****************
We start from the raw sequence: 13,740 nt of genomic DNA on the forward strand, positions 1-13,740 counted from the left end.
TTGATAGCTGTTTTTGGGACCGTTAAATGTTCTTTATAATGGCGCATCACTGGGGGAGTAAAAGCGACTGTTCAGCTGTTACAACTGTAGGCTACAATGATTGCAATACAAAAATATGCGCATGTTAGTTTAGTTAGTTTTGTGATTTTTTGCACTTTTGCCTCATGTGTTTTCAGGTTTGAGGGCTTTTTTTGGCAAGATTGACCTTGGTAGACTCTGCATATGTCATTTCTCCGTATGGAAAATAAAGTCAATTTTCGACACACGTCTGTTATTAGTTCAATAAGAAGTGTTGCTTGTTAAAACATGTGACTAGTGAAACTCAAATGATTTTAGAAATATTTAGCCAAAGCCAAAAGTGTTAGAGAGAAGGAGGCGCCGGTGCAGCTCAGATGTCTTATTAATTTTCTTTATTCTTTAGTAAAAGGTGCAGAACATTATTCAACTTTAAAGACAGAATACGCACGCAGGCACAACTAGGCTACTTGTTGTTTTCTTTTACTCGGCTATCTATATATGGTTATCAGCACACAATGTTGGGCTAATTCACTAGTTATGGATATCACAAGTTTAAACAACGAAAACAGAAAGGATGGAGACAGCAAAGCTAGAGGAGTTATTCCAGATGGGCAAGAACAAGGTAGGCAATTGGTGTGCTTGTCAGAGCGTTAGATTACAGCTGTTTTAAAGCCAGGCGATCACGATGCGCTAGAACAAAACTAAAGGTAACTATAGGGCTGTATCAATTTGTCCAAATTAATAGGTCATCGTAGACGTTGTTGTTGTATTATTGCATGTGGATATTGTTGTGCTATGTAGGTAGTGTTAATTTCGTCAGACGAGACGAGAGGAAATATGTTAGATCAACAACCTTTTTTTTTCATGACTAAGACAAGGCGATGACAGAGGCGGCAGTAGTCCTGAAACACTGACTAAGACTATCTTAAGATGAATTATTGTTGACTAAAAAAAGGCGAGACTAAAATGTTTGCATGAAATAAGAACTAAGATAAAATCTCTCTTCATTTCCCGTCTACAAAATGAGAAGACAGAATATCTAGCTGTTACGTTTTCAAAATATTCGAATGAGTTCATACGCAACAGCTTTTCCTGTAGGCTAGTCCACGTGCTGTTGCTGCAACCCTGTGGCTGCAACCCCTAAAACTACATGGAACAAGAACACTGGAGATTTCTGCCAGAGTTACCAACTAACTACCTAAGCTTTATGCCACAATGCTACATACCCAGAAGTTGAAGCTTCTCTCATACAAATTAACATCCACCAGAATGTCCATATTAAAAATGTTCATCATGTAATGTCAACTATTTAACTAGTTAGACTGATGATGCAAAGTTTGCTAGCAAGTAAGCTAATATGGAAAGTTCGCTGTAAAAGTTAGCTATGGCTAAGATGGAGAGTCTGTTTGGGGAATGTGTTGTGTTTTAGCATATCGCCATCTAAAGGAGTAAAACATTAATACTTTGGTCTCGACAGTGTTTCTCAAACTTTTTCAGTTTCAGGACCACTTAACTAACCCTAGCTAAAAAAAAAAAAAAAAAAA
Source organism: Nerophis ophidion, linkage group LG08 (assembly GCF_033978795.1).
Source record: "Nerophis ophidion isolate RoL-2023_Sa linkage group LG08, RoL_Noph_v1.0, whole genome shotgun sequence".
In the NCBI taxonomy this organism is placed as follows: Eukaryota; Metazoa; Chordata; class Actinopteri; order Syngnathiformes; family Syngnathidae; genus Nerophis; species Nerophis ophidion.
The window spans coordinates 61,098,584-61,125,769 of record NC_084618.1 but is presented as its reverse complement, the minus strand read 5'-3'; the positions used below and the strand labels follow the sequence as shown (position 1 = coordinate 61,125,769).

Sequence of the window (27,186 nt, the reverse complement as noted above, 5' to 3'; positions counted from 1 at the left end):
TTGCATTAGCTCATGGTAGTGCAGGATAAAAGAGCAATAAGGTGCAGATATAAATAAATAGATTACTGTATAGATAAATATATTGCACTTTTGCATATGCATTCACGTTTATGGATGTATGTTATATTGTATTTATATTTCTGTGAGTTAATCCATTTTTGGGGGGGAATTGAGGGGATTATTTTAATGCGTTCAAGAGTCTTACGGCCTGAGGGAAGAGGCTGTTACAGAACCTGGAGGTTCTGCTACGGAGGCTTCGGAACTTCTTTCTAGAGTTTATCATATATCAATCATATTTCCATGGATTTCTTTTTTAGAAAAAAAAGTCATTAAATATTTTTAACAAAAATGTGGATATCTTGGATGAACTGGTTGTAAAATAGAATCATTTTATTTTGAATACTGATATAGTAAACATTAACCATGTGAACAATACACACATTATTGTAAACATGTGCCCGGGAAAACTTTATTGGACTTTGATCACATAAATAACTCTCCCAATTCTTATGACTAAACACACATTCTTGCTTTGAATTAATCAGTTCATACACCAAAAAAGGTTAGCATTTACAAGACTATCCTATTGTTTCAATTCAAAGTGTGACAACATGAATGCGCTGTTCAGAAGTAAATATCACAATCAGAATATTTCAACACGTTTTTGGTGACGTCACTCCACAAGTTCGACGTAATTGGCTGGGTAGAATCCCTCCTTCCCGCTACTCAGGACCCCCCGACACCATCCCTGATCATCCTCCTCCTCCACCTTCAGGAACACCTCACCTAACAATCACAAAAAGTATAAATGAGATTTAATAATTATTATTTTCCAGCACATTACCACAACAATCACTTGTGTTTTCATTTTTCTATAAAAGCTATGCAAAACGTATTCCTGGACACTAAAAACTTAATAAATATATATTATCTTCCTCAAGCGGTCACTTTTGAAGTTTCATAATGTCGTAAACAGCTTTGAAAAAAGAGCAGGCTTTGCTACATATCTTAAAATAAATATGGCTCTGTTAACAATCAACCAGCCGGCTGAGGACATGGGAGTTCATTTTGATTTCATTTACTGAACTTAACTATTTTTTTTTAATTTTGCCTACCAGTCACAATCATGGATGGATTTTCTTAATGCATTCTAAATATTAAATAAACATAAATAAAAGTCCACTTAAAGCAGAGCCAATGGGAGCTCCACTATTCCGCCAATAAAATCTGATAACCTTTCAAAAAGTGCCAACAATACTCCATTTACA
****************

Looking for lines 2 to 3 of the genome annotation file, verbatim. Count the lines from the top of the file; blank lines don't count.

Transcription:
TTGATAGCTGTTTTTGGGACCGTTAAATGTTCTTTATAATGGCGCATCACTGGGGGAGTAAAAGCGACTGTTCAGCTGTTACAACTGTAGGCTACAATGATTGCAATACAAAAATATGCGCATGTTAGTTTAGTTAGTTTTGTGATTTTTTGCACTTTTGCCTCATGTGTTTTCAGGTTTGAGGGCTTTTTTTGGCAAGATTGACCTTGGTAGACTCTGCATATGTCATTTCTCCGTATGGAAAATAAAGTCAATTTTCGACACACGTCTGTTATTAGTTCAATAAGAAGTGTTGCTTGTTAAAACATGTGACTAGTGAAACTCAAATGATTTTAGAAATATTTAGCCAAAGCCAAAAGTGTTAGAGAGAAGGAGGCGCCGGTGCAGCTCAGATGTCTTATTAATTTTCTTTATTCTTTAGTAAAAGGTGCAGAACATTATTCAACTTTAAAGACAGAATACGCACGCAGGCACAACTAGGCTACTTGTTGTTTTCTTTTACTCGGCTATCTATATATGGTTATCAGCACACAATGTTGGGCTAATTCACTAGTTATGGATATCACAAGTTTAAACAACGAAAACAGAAAGGATGGAGACAGCAAAGCTAGAGGAGTTATTCCAGATGGGCAAGAACAAGGTAGGCAATTGGTGTGCTTGTCAGAGCGTTAGATTACAGCTGTTTTAAAGCCAGGCGATCACGATGCGCTAGAACAAAACTAAAGGTAACTATAGGGCTGTATCAATTTGTCCAAATTAATAGGTCATCGTAGACGTTGTTGTTGTATTATTGCATGTGGATATTGTTGTGCTATGTAGGTAGTGTTAATTTCGTCAGACGAGACGAGAGGAAATATGTTAGATCAACAACCTTTTTTTTTCATGACTAAGACAAGGCGATGACAGAGGCGGCAGTAGTCCTGAAACACTGACTAAGACTATCTTAAGATGAATTATTGTTGACTAAAAAAAGGCGAGACTAAAATGTTTGCATGAAATAAGAACTAAGATAAAATCTCTCTTCATTTCCCGTCTACAAAATGAGAAGACAGAATATCTAGCTGTTACGTTTTCAAAATATTCGAATGAGTTCATACGCAACAGCTTTTCCTGTAGGCTAGTCCACGTGCTGTTGCTGCAACCCTGTGGCTGCAACCCCTAAAACTACATGGAACAAGAACACTGGAGATTTCTGCCAGAGTTACCAACTAACTACCTAAGCTTTATGCCACAATGCTACATACCCAGAAGTTGAAGCTTCTCTCATACAAATTAACATCCACCAGAATGTCCATATTAAAAATGTTCATCATGTAATGTCAACTATTTAACTAGTTAGACTGATGATGCAAAGTTTGCTAGCAAGTAAGCTAATATGGAAAGTTCGCTGTAAAAGTTAGCTATGGCTAAGATGGAGAGTCTGTTTGGGGAATGTGTTGTGTTTTAGCATATCGCCATCTAAAGGAGTAAAACATTAATACTTTGGTCTCGACAGTGTTTCTCAAACTTTTTCAGTTTCAGGACCACTTAACTAACCCTAGCTAAAAAAAAAAAAAAAAAAA
Source organism: Nerophis ophidion, linkage group LG08 (assembly GCF_033978795.1).